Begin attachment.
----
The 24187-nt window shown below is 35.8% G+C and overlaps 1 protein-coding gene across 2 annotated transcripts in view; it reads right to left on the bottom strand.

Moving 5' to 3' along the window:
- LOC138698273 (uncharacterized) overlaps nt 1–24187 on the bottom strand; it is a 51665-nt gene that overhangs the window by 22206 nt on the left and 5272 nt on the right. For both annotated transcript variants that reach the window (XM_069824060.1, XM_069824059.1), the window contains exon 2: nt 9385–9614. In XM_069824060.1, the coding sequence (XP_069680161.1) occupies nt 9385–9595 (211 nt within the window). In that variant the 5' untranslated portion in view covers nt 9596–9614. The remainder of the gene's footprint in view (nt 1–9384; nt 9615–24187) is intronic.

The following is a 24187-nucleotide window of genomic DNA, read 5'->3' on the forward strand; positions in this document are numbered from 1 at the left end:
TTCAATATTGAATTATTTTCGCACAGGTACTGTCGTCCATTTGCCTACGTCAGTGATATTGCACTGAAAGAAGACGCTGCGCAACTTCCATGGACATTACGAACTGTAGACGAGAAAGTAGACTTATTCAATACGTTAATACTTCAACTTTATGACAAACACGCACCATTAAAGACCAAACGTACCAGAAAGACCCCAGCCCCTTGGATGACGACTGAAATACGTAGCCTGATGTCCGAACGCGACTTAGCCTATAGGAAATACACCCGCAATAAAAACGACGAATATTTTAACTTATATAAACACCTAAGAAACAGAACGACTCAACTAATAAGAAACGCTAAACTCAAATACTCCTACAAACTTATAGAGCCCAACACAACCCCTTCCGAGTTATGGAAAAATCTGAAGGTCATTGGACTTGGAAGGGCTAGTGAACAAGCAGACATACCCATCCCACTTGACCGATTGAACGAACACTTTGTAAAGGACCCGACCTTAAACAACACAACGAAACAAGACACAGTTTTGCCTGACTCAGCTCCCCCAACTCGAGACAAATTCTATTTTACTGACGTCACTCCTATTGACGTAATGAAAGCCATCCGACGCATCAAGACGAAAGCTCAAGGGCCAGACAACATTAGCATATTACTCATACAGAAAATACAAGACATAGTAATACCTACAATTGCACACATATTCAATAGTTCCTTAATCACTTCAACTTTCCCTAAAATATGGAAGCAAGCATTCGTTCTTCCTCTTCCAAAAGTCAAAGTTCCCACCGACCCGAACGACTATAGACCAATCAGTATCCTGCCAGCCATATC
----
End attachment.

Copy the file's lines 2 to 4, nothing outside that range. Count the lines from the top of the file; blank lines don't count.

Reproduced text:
Moving 5' to 3' along the window:
- LOC138698273 (uncharacterized) overlaps nt 1–24187 on the bottom strand; it is a 51665-nt gene that overhangs the window by 22206 nt on the left and 5272 nt on the right. For both annotated transcript variants that reach the window (XM_069824060.1, XM_069824059.1), the window contains exon 2: nt 9385–9614. In XM_069824060.1, the coding sequence (XP_069680161.1) occupies nt 9385–9595 (211 nt within the window). In that variant the 5' untranslated portion in view covers nt 9596–9614. The remainder of the gene's footprint in view (nt 1–9384; nt 9615–24187) is intronic.

The following is a 24187-nucleotide window of genomic DNA, read 5'->3' on the forward strand; positions in this document are numbered from 1 at the left end: